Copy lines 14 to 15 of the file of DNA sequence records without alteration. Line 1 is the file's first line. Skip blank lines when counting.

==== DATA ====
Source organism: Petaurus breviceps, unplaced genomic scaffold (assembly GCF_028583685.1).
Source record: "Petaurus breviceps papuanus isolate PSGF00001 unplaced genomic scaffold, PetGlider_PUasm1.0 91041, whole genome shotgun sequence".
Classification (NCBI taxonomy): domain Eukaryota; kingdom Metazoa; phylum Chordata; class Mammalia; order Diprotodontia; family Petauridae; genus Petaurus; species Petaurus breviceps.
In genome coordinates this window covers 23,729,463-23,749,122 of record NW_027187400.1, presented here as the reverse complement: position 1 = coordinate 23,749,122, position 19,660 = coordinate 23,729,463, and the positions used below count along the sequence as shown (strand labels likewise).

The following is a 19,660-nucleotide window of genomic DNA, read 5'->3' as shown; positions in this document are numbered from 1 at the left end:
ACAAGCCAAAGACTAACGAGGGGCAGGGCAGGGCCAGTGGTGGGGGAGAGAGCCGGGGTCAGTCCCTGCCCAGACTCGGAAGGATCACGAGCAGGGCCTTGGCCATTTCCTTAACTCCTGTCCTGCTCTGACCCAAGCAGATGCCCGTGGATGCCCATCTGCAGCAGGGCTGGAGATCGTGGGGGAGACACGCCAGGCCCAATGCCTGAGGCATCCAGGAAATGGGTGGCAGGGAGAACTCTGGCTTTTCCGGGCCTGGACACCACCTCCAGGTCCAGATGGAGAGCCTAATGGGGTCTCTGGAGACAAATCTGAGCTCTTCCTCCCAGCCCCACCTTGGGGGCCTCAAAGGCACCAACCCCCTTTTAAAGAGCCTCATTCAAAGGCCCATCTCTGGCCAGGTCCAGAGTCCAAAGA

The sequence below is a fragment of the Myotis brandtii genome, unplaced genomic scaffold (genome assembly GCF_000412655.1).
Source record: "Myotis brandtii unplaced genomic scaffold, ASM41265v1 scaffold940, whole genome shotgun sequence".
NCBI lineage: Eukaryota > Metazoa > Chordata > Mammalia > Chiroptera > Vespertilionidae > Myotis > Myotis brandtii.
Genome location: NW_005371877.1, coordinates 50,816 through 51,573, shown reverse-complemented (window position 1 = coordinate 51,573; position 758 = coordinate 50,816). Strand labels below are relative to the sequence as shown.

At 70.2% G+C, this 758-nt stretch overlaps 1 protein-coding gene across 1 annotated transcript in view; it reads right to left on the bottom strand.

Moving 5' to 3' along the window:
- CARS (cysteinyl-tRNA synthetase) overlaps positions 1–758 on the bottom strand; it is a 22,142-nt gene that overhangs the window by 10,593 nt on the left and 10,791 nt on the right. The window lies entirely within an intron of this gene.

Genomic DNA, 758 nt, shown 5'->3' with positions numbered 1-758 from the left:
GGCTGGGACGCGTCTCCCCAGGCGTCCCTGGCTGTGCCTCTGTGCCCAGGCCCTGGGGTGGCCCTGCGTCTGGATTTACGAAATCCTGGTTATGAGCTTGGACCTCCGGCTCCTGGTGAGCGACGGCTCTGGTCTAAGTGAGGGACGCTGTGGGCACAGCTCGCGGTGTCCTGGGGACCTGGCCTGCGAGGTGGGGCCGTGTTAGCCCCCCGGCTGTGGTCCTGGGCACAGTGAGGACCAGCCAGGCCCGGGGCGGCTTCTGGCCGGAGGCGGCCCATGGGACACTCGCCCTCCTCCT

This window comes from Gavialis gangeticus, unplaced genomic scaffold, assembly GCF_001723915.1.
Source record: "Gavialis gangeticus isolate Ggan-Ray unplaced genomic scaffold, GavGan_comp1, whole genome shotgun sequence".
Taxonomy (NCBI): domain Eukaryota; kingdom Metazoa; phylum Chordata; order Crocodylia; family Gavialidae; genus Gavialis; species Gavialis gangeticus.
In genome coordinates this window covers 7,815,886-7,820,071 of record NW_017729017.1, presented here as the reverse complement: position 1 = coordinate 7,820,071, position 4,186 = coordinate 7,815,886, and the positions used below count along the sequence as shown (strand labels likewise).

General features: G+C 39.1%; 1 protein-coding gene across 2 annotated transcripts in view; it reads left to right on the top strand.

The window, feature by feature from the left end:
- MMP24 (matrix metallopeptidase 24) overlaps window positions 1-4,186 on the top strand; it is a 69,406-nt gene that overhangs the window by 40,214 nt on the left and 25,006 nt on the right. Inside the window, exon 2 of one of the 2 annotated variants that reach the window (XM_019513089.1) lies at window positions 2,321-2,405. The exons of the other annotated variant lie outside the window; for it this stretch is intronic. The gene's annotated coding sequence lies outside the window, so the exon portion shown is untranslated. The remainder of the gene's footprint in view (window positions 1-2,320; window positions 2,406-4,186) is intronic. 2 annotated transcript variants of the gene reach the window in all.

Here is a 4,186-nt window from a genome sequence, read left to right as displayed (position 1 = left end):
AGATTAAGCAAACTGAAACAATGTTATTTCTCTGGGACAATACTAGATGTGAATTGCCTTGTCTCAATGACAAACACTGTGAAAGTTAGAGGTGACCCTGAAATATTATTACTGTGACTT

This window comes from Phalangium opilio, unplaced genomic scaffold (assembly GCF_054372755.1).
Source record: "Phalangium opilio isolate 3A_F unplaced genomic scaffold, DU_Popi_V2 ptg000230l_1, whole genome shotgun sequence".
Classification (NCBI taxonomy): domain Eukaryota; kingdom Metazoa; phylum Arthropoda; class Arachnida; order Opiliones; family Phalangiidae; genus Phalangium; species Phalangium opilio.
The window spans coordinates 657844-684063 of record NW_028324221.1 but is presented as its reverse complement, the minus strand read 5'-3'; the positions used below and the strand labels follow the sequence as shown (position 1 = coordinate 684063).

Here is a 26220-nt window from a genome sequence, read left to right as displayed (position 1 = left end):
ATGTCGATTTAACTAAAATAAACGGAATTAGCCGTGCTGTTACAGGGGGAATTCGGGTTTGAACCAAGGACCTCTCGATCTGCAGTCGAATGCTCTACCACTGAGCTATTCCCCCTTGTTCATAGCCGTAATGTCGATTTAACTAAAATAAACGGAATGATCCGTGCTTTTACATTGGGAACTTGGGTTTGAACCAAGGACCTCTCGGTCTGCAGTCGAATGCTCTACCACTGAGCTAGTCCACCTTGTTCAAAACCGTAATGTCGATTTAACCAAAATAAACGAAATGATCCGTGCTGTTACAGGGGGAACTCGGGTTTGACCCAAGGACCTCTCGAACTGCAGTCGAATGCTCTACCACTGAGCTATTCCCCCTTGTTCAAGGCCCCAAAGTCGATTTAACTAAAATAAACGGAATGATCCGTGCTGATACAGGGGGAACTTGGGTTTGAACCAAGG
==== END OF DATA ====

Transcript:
Genomic DNA, 758 nt, shown 5'->3' with positions numbered 1-758 from the left:
GGCTGGGACGCGTCTCCCCAGGCGTCCCTGGCTGTGCCTCTGTGCCCAGGCCCTGGGGTGGCCCTGCGTCTGGATTTACGAAATCCTGGTTATGAGCTTGGACCTCCGGCTCCTGGTGAGCGACGGCTCTGGTCTAAGTGAGGGACGCTGTGGGCACAGCTCGCGGTGTCCTGGGGACCTGGCCTGCGAGGTGGGGCCGTGTTAGCCCCCCGGCTGTGGTCCTGGGCACAGTGAGGACCAGCCAGGCCCGGGGCGGCTTCTGGCCGGAGGCGGCCCATGGGACACTCGCCCTCCTCCT